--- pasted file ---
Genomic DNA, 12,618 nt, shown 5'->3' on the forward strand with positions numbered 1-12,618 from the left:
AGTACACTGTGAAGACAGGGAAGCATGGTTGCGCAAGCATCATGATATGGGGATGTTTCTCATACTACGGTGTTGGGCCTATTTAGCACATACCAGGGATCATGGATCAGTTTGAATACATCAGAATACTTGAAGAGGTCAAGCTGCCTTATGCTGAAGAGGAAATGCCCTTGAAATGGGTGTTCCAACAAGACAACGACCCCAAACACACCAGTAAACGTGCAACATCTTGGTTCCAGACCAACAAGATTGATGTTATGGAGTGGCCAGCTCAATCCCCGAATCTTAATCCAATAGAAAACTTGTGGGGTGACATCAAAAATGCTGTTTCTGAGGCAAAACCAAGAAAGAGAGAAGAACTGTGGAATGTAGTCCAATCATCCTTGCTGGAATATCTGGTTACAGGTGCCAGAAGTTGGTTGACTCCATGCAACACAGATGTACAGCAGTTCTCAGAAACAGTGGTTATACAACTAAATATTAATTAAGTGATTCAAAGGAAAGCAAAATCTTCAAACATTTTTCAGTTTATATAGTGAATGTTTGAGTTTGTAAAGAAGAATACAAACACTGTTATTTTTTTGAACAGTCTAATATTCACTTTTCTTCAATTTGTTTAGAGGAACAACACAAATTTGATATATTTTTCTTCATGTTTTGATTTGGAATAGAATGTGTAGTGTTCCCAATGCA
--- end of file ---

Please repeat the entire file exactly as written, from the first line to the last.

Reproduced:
Genomic DNA, 12,618 nt, shown 5'->3' on the forward strand with positions numbered 1-12,618 from the left:
AGTACACTGTGAAGACAGGGAAGCATGGTTGCGCAAGCATCATGATATGGGGATGTTTCTCATACTACGGTGTTGGGCCTATTTAGCACATACCAGGGATCATGGATCAGTTTGAATACATCAGAATACTTGAAGAGGTCAAGCTGCCTTATGCTGAAGAGGAAATGCCCTTGAAATGGGTGTTCCAACAAGACAACGACCCCAAACACACCAGTAAACGTGCAACATCTTGGTTCCAGACCAACAAGATTGATGTTATGGAGTGGCCAGCTCAATCCCCGAATCTTAATCCAATAGAAAACTTGTGGGGTGACATCAAAAATGCTGTTTCTGAGGCAAAACCAAGAAAGAGAGAAGAACTGTGGAATGTAGTCCAATCATCCTTGCTGGAATATCTGGTTACAGGTGCCAGAAGTTGGTTGACTCCATGCAACACAGATGTACAGCAGTTCTCAGAAACAGTGGTTATACAACTAAATATTAATTAAGTGATTCAAAGGAAAGCAAAATCTTCAAACATTTTTCAGTTTATATAGTGAATGTTTGAGTTTGTAAAGAAGAATACAAACACTGTTATTTTTTTGAACAGTCTAATATTCACTTTTCTTCAATTTGTTTAGAGGAACAACACAAATTTGATATATTTTTCTTCATGTTTTGATTTGGAATAGAATGTGTAGTGTTCCCAATGCA